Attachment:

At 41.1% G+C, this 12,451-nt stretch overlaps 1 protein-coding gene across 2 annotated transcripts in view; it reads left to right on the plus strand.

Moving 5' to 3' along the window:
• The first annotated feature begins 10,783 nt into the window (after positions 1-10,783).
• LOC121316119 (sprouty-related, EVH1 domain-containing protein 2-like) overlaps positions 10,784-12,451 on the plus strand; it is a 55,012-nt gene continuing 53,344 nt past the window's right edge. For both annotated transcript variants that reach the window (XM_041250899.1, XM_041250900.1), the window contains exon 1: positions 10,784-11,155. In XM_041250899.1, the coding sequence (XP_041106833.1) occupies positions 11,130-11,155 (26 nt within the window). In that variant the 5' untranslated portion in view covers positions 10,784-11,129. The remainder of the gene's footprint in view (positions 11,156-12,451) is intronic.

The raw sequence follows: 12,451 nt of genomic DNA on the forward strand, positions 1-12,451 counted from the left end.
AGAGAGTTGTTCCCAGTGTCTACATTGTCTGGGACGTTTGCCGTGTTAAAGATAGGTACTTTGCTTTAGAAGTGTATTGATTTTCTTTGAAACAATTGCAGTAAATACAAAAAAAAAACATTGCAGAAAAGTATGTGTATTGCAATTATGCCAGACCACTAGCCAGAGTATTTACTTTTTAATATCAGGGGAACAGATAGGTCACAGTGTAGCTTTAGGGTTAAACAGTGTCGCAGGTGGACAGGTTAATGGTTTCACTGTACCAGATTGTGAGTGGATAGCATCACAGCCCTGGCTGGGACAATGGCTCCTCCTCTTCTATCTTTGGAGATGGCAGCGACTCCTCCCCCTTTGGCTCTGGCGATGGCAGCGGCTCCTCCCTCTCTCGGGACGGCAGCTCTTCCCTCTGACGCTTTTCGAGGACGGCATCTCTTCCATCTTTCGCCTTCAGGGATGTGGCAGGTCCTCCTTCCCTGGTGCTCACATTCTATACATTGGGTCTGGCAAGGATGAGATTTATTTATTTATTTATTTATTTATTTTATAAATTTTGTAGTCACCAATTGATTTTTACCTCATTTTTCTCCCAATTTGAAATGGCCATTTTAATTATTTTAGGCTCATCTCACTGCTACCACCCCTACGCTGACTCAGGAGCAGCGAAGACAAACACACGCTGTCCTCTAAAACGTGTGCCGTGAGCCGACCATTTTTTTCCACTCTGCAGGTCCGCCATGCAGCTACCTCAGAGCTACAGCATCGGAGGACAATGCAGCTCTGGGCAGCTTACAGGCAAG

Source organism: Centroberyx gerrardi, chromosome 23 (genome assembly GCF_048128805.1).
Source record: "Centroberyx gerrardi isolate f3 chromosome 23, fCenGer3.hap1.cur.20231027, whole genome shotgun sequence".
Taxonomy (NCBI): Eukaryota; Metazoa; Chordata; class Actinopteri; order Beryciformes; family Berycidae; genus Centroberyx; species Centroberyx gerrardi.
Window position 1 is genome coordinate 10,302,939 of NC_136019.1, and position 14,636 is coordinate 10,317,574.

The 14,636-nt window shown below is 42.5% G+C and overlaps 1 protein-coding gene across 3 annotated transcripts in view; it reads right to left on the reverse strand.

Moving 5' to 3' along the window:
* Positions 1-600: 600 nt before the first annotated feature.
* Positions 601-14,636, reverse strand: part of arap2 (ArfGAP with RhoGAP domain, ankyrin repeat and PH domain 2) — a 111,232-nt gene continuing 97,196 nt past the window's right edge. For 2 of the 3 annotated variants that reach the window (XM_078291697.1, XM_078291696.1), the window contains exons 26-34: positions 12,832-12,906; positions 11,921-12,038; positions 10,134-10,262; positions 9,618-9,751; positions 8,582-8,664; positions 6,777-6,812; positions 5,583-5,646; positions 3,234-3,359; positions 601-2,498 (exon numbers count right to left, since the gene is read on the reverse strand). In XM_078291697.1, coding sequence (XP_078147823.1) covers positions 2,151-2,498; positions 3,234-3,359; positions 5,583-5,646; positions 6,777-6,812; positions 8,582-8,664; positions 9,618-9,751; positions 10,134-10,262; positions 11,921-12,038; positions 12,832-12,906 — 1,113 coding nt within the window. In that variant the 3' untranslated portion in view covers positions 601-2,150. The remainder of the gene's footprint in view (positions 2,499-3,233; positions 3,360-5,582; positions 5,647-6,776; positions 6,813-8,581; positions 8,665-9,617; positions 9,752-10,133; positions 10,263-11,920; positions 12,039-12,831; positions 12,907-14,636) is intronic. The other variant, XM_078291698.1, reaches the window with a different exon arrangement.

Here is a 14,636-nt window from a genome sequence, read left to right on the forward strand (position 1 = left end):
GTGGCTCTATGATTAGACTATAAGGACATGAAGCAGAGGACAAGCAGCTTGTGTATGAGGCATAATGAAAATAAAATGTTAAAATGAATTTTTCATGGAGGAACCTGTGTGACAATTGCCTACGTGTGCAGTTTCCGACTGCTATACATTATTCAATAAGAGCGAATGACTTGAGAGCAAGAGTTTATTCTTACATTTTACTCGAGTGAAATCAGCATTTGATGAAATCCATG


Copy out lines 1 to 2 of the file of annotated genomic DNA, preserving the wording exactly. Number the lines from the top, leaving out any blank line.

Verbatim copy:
At 41.1% G+C, this 12,451-nt stretch overlaps 1 protein-coding gene across 2 annotated transcripts in view; it reads left to right on the plus strand.

Moving 5' to 3' along the window: